Such informal power is increasingly important—and valued—in today’s flatter organizations, where more jobs confer responsibility for teammates’ performance without the authority to give orders or dish out rewards or punishment, says corporate trainer Dana Brownlee, of Atlanta. Read more…

 

Why We Should Be Leading ‘Persons’

Leadership | Workplace | Motivation

by Larry Bonfante | September 21, 2017

290_knowledgeworkersneed

A number of years ago, I was interviewed by a major trade journal and was asked about my leadership style. One question the interviewer specifically asked me was, “How do you lead people?”

I answered him in a grammatically incorrect way (I’m having flashbacks to the nuns smacking my knuckles with a ruler!). I stated emphatically that I don’t lead people, I lead persons!

While this may be grammatically incorrect, I feel strongly that it makes a critically important point. You see, each of us is wired differently. Each person is a unique combination of talents, competencies, attitudes, preferences, etc. What matters deeply to me may not mean a hill of beans to you. What motivates you may be of no consequence to me.

Leading persons is about understanding what makes them tick as individuals and then tailoring a personalized value proposition that resonates with each of them. Read more…

 

How nice people can master conflict | LinkedIn

Workplace | Communication | Career advice

by Travis Bradberry | LinkedIn Influencer | 03-20-16

When you’re a nice person, conflict can be a real challenge. Not that mean people are any better at conflict; they just enjoy it more.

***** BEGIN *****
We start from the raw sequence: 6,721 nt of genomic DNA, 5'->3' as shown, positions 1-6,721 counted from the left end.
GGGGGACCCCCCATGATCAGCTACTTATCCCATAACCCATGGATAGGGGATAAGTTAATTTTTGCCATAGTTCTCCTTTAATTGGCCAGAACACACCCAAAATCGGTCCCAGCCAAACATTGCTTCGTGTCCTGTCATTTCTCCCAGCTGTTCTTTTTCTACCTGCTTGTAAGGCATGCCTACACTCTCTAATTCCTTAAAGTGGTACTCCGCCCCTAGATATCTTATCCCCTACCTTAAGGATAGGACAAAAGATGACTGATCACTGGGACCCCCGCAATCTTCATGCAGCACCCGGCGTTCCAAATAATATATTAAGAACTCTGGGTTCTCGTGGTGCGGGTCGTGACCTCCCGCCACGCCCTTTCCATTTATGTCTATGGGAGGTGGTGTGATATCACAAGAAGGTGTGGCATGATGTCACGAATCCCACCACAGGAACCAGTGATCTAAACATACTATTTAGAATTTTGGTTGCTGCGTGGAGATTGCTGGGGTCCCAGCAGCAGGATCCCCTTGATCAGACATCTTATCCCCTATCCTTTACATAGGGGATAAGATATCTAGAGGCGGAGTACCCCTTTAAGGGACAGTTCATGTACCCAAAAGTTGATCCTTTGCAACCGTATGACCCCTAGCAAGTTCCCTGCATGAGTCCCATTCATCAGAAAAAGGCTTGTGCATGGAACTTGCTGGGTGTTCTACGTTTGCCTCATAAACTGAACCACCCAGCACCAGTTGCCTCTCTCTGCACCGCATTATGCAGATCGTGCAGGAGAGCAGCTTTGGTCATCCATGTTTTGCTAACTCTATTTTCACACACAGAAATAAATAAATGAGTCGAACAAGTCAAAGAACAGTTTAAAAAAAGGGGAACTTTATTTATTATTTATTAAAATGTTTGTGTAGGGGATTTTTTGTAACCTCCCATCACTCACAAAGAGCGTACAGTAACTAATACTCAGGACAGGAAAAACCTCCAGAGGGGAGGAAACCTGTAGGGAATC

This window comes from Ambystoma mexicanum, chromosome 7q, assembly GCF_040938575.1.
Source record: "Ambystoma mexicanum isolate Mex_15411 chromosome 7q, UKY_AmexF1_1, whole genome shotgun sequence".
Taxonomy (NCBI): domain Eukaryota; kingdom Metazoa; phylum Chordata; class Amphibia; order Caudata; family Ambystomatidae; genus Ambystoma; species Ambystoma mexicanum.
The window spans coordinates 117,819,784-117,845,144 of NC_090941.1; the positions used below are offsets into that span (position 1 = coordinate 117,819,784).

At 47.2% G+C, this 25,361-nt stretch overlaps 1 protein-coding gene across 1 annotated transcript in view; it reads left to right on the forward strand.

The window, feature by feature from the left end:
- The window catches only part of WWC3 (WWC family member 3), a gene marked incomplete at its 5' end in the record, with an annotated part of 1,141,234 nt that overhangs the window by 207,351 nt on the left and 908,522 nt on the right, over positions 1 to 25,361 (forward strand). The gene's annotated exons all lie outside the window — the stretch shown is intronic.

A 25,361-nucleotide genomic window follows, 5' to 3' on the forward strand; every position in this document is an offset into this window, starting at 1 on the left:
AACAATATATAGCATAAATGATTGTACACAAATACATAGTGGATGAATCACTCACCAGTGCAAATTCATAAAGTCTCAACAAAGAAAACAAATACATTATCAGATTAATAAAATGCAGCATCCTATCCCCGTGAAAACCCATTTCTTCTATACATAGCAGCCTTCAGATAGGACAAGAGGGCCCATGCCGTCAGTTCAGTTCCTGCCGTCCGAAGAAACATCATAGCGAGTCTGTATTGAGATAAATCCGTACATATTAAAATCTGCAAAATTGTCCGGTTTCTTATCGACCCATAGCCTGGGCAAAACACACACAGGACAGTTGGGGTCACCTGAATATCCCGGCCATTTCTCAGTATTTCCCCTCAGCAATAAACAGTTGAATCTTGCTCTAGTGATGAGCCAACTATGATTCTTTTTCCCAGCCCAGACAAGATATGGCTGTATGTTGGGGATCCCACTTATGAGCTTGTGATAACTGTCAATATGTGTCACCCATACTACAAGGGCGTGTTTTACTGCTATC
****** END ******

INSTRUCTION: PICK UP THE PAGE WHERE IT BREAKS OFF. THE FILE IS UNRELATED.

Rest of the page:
New research from Columbia University shows that how you handle conflict can make or break your career. The researchers measured something scientifically that many of us have seen firsthand—people who are too aggressive in conflict situations harm their performance by upsetting and alienating their peers, while people who are too passive at handling conflict hinder their ability to reach their goals.

The secret to effective handling of conflict is assertiveness—that delicate place where you get your needs met without bullying the other person into submission. Assertive people strike a careful balance between passivity and aggression (that is, they never lean too far in either direction).

Read more…

 

What Trader Joe’s Figured Out About Work Culture That My Other Past Employers Haven’t

Workplace | Employment | Leadership

By Hayley Benham-Archdeacon—Lattice | 09.13.17

p-1-what-trader-joes-figured-out-about-work-culture-that-my-other-past-employers-havent

[Photo: ablokhin/iStock]

When I was hired by Trader Joe’s at 16, I wasn’t even legally able to run a register. I was told I was hired based on my personality, even if I was almost useless. By the time I left seven years later, I’d worked across six different stores. And I don’t know how they do it, but they have the best managers possible, consistently.

Trader Joe’s hierarchy is organized unlike anywhere else I’ve worked. Each store runs with one captain, and a team of eight to 12 mates. Everyone else is crew. And yes, they are thorough with the sailor-ship deck theme.

I thought that having so many middle managers would cause problems, but in fact it turns out to be good for everyone. Oversight of opening and closing shifts are distributed evenly, and tasks and assignments are rotated throughout the week, which means no one is stuck taking in the frozen truck at 4 a.m. every single morning, or closing out our computers every night until midnight. Maybe that’s why managers are able to stay so nice to us. And if you don’t feel comfortable going to one manager about a problem or personal event? No problem, you have 10 others to speak to.

At my last store, my coworker was having a rough time in his personal life and the frustration was beginning to show at work. We watched a manager take him out back, presumably for a stern talking to. In fact, the manager handed him a box of broken eggs from the spoils cart, taped a plastic pallet wrap up to the wall of our loading dock, and told him to throw eggs at the wall until he felt better. It worked.

Read more…